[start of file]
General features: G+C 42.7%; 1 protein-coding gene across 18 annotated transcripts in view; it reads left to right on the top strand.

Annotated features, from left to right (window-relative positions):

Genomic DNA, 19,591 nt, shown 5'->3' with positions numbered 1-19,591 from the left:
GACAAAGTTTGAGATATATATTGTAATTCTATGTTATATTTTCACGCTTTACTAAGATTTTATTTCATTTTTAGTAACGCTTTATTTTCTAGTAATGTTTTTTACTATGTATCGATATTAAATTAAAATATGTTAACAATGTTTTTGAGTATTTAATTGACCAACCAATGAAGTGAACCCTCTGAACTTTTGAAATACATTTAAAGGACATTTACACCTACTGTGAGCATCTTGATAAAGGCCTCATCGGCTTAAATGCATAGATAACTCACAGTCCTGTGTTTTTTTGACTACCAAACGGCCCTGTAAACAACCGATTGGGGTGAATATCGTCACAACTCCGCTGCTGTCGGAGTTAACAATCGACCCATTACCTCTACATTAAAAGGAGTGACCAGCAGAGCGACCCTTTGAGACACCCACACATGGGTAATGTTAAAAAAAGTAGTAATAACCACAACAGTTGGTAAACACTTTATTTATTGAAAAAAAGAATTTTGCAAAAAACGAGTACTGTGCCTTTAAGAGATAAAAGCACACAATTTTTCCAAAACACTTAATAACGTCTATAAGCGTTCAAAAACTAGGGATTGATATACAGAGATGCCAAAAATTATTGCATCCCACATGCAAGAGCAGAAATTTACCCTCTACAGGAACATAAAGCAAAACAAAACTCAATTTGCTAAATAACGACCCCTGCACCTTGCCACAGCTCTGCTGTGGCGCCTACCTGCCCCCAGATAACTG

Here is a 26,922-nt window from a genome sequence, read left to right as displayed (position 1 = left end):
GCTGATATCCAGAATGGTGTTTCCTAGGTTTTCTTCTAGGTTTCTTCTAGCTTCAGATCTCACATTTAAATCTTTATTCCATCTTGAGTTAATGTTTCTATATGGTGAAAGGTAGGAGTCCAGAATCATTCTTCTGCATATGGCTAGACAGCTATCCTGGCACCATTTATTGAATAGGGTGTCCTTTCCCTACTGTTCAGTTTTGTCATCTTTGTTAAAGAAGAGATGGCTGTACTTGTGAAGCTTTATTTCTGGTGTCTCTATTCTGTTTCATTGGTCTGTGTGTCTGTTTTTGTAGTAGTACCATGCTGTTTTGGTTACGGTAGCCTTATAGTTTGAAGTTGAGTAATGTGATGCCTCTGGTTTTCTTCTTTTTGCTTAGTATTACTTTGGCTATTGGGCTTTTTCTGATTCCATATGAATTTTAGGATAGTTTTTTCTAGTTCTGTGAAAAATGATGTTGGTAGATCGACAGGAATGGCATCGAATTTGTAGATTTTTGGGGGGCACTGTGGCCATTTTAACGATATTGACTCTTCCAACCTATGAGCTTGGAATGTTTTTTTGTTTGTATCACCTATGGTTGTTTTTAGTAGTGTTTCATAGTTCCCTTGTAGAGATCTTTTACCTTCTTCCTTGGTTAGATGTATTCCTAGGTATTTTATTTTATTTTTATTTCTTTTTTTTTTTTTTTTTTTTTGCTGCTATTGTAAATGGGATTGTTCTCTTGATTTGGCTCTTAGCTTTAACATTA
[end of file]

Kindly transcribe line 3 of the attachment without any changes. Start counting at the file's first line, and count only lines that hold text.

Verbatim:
Genomic DNA, 19,591 nt, shown 5'->3' with positions numbered 1-19,591 from the left: